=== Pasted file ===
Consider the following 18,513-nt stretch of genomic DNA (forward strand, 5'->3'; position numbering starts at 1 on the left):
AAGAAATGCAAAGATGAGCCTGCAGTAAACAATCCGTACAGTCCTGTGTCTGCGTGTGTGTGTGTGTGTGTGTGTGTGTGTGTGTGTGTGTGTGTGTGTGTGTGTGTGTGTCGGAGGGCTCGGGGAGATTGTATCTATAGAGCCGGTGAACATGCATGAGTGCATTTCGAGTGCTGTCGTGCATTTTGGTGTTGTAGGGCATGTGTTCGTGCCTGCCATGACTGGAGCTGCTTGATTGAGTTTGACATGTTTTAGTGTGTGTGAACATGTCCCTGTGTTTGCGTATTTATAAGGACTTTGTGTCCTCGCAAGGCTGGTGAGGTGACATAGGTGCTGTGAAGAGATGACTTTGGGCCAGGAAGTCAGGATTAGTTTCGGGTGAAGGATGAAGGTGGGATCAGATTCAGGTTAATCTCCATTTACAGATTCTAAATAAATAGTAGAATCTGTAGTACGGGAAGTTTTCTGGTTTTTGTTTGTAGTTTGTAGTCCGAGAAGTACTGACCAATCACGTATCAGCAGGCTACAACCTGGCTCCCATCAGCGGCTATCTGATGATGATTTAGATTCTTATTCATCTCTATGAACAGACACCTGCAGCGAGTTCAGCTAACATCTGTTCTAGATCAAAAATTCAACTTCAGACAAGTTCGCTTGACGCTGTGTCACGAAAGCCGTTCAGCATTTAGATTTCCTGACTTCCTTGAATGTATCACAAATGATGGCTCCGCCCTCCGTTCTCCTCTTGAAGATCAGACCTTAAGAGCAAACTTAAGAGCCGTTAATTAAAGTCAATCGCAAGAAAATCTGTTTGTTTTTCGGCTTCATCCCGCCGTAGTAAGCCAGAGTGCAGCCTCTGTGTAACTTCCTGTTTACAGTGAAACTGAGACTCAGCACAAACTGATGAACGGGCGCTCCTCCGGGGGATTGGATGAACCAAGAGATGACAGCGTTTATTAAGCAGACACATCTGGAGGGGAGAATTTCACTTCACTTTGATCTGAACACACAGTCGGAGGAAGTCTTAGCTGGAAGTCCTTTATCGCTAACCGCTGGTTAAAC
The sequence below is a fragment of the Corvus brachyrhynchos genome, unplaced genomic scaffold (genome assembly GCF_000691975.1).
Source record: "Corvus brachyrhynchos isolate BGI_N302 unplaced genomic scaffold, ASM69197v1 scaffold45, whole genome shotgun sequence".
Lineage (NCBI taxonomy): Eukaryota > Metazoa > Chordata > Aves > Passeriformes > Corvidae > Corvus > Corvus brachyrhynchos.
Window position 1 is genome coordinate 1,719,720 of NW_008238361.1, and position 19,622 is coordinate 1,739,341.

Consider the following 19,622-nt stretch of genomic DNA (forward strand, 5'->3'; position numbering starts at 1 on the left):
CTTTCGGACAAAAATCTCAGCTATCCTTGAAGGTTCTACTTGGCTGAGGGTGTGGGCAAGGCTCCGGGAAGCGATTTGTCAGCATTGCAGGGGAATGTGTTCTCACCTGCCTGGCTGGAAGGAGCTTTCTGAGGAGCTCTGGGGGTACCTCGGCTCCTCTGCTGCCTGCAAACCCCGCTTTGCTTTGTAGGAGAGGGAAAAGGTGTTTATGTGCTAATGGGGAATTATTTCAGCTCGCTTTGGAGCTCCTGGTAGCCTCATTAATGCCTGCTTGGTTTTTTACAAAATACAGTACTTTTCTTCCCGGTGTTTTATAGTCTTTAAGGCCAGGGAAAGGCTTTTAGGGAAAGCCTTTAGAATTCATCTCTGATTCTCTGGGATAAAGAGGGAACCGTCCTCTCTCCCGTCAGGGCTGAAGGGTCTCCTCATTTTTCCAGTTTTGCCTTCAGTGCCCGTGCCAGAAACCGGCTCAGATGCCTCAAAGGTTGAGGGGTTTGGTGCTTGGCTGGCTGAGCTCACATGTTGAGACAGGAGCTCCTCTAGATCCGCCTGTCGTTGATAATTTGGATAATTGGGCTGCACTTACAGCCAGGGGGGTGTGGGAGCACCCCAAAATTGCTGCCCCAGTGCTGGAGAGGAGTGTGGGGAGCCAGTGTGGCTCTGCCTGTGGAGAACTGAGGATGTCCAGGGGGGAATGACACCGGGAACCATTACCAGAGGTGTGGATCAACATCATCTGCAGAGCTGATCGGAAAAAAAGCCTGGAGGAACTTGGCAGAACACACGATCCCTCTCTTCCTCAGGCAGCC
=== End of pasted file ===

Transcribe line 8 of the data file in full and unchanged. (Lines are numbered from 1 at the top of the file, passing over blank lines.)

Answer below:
CTTTCGGACAAAAATCTCAGCTATCCTTGAAGGTTCTACTTGGCTGAGGGTGTGGGCAAGGCTCCGGGAAGCGATTTGTCAGCATTGCAGGGGAATGTGTTCTCACCTGCCTGGCTGGAAGGAGCTTTCTGAGGAGCTCTGGGGGTACCTCGGCTCCTCTGCTGCCTGCAAACCCCGCTTTGCTTTGTAGGAGAGGGAAAAGGTGTTTATGTGCTAATGGGGAATTATTTCAGCTCGCTTTGGAGCTCCTGGTAGCCTCATTAATGCCTGCTTGGTTTTTTACAAAATACAGTACTTTTCTTCCCGGTGTTTTATAGTCTTTAAGGCCAGGGAAAGGCTTTTAGGGAAAGCCTTTAGAATTCATCTCTGATTCTCTGGGATAAAGAGGGAACCGTCCTCTCTCCCGTCAGGGCTGAAGGGTCTCCTCATTTTTCCAGTTTTGCCTTCAGTGCCCGTGCCAGAAACCGGCTCAGATGCCTCAAAGGTTGAGGGGTTTGGTGCTTGGCTGGCTGAGCTCACATGTTGAGACAGGAGCTCCTCTAGATCCGCCTGTCGTTGATAATTTGGATAATTGGGCTGCACTTACAGCCAGGGGGGTGTGGGAGCACCCCAAAATTGCTGCCCCAGTGCTGGAGAGGAGTGTGGGGAGCCAGTGTGGCTCTGCCTGTGGAGAACTGAGGATGTCCAGGGGGGAATGACACCGGGAACCATTACCAGAGGTGTGGATCAACATCATCTGCAGAGCTGATCGGAAAAAAAGCCTGGAGGAACTTGGCAGAACACACGATCCCTCTCTTCCTCAGGCAGCC